Aliyah Boston leads No. 1 South Carolina into women's final after win over Louisville

MINNEAPOLIS -- The team that has been No. 1 in women's basketball since this season began, South Carolina, will play for the NCAA championship Sunday.

The Gamecocks, the No. 1 overall seed, beat another No. 1, Louisville, 72-59 at Target Center in the women's Final Four semifinal Friday.

South Carolina (34-2) will be in the NCAA final for the second time in program history. The Gamecocks won the 2017 national championship game. South Carolina lost in the SEC final last month on a late 3-pointer by Kentucky, but now will compete for the title that means the most.

"I think we've had instances late in the season where we didn't take care of business in the fourth quarter," South Carolina coach Dawn Staley said. "So I know it's in the back of our players' minds. It was in the back of my mind. And we were up I think nine going into the fourth quarter, and I'm just like, 'OK, here we go.'

"I think just with anything, life in general, it's going to throw tests at you. You're going to have to pass the tests or you're going to have to retake them. I thought we've been put in positions where we didn't pass the test -- against Kentucky -- and they made us pay for it. And we had other instances during the tournament where we faced it, and we took it up to another level."

Turning it up another notch is exactly what the Gamecocks did Friday.

South Carolina junior post player Aliyah Boston saw her double-double streak end at 27 in the Gamecocks' Elite Eight win over Creighton. But she got right back into the double-double business Friday, finishing with 23 points and 18 rebounds. She also had four assists and looked every bit like someone who has won every national player of the year award thus far.

"With the awards, I'm really blessed," Boston said. "But my main focus is bringing home a national championship Sunday night, so I'm just really locked in on that."

Boston, who also won the Naismith defensive player of the year honor, anchored a Gamecocks' defense that made everything hard for Louisville, which finished its season 29-5.

After last year's 66-65 national semifinal loss to Stanford in which she missed what would have been a game-winning putback just before the buzzer, Boston was left in tears. She has seen the video of her anguished reaction far too many times since and has talked about being determined to not experience anything like that again in the Final Four.

"Thinking about last year coming into the season, we just knew we fell short," said Boston, who was shedding "happy tears" after the game. "But it's not something we continued to think about, because we knew this was a new team. We have a lot more depth, so we've just got to come to play every night."

The Friday game didn't have the kind of drama that last year's semifinal did, though. South Carolina got off to an 11-2 lead as the Gamecocks made five of their first 10 shots and the Cardinals just 1 of 6. And for the most part, that set the tone for the rest of the game. Louisville made its runs, but South Carolina controlled the contest.

South Carolina led 17-10 after the first quarter, during which the Cardinals were largely limited to jump shots. It was the first time since Jan. 23 vs. Wake Forest that the Cardinals had trailed after the opening quarter.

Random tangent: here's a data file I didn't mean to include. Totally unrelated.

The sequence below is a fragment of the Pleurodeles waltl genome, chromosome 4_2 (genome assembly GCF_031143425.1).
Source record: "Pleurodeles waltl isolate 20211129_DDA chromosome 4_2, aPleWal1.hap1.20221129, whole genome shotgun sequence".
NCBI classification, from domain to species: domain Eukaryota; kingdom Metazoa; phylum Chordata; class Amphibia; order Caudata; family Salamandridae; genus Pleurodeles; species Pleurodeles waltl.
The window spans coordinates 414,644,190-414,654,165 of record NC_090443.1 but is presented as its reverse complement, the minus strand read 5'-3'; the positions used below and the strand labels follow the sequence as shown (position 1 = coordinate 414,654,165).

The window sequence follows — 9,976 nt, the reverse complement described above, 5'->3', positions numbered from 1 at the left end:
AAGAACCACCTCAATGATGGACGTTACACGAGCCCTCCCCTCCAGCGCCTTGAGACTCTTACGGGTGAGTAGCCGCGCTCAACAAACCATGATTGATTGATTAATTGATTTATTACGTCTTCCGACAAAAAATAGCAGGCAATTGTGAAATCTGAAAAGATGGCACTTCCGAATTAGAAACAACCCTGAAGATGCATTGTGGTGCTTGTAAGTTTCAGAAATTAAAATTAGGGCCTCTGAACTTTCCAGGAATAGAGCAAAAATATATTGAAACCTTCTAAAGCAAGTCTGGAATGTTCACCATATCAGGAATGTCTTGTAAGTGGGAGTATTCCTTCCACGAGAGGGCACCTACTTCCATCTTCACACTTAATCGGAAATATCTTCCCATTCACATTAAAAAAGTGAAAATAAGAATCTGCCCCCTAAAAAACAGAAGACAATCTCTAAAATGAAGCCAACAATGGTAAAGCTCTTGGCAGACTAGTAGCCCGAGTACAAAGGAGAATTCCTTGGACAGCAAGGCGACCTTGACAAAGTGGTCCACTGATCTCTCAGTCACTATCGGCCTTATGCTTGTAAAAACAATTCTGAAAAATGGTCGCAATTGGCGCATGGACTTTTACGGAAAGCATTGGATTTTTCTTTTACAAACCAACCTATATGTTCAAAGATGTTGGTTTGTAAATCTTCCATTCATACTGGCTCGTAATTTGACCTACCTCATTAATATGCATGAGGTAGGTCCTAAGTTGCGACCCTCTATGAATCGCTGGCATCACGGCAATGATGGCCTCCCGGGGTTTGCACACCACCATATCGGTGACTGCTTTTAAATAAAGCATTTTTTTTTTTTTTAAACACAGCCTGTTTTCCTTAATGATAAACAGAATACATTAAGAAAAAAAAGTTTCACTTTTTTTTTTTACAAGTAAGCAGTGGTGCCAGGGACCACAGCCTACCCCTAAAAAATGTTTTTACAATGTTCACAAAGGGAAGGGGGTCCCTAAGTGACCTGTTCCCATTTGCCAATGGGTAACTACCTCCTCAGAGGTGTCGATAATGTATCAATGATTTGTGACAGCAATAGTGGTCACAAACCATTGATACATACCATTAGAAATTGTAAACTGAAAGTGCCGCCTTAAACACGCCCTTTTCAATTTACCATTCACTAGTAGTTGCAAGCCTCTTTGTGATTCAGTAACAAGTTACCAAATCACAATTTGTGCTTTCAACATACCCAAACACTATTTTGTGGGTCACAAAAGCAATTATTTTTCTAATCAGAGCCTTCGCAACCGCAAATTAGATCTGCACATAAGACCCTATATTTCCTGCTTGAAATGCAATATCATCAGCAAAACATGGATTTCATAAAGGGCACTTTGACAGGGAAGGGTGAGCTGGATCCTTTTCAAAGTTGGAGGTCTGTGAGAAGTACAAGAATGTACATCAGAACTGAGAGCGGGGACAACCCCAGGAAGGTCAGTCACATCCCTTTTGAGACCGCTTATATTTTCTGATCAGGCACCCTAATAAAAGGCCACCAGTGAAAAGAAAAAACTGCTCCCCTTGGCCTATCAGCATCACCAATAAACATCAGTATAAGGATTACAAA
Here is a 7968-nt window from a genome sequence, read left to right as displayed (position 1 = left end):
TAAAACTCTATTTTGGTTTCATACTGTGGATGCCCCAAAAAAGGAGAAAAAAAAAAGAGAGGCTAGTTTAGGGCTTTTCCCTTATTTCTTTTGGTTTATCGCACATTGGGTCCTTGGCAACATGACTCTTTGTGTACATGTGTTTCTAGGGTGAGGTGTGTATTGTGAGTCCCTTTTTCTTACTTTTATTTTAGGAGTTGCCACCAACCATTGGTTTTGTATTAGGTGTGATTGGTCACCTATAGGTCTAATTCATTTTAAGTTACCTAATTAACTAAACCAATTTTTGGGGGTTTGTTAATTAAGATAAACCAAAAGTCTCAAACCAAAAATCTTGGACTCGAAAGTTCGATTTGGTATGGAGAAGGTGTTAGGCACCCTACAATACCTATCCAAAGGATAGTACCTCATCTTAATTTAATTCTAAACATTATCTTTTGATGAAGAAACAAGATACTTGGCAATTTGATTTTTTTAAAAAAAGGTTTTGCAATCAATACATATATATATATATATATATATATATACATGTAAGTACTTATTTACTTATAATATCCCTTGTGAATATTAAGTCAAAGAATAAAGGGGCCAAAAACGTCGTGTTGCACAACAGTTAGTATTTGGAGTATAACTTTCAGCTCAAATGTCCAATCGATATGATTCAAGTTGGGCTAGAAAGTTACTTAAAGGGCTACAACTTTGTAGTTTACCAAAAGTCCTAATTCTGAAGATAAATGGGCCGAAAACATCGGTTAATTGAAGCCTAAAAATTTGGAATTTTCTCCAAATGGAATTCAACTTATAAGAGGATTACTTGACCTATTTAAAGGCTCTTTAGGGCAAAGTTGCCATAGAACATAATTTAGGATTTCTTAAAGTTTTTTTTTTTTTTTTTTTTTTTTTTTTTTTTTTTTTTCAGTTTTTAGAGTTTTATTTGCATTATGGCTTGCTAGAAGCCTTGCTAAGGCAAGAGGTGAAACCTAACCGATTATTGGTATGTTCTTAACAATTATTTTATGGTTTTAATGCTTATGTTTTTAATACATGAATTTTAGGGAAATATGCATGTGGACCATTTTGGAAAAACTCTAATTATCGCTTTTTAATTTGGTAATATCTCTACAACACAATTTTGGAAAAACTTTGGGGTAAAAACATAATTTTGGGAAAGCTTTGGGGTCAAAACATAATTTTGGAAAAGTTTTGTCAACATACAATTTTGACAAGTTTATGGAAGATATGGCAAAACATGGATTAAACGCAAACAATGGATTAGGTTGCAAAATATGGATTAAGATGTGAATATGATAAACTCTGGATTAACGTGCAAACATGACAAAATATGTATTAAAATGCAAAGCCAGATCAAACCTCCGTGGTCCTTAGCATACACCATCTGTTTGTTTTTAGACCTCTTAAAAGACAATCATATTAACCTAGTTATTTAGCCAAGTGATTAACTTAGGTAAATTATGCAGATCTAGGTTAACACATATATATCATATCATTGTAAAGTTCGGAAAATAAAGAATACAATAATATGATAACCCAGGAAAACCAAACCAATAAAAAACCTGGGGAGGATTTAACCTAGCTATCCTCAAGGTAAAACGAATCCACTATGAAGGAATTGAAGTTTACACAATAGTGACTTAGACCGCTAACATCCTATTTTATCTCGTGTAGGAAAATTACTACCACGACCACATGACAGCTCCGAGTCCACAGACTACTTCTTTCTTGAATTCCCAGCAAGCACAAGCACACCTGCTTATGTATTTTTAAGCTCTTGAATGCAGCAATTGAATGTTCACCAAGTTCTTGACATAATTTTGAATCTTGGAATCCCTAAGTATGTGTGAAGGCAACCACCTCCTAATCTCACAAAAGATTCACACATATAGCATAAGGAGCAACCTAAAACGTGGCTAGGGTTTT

The Cardinals did fight back, though. At the 6:48 mark of the second quarter, forward Emily Engstler stole a pass and went in for the layup, giving Louisville its first lead at 20-19.

By halftime, the Gamecocks were up again 34-28, led by eight points and eight rebounds from Boston. The good news for the Cardinals is that they were within six despite guard Hailey Van Lith being limited to two points. The bad news is that Van Lith's night didn't get much better in the second half. After scoring at least 20 points in Louisville's first four games of the NCAA tournament, she was limited to nine Friday.

"They did a really good job of making it hard for me to even get the ball," Van Lith said. "They obviously were not going to let me get touches. They basically face-guarded me the whole game. I played a little passive, with their length. I needed to get going earlier and be more aggressive, but they did a good job of executing their game plan with me."

One of the players primarily responsible for limiting Van Lith was South Carolina guard Brea Beal, who is known for her defense.

"I think it's just a mentality to have every single game," Beal said. "You can't just turn it on and turn it off when you choose to. Especially now, you just have to lock in and know what your job is to do offensively and defensively."

Engstler picked up her fourth foul with 4.2 seconds left in the third quarter, after which the Gamecocks led 57-48. Then the transfer from Syracuse, who brought so much energy to the Cardinals this season, fouled out with 4:56 left in the game and buried her head in her hands on the Louisville bench. In her final college game -- she has declared for the upcoming WNBA draft -- she had 18 points and nine rebounds.

South Carolina had four other players besides Boston finish in double figures scoring: Beal had 12 points, Destanni Henderson 11 and Victaria Saxton and Zia Cooke 10 each.

South Carolina will face UConn in the national championship game; the Gamecocks beat the Huskies in the regular season 73-57 on Nov. 22 in the championship game of the Battle 4 Atlantis in the Bahamas.

"Is there an edge? No. There's not an edge," Staley said about having defeated both UConn and Stanford. "When you're playing for a national championship, it is the team that can get to their habits quickly and stay there."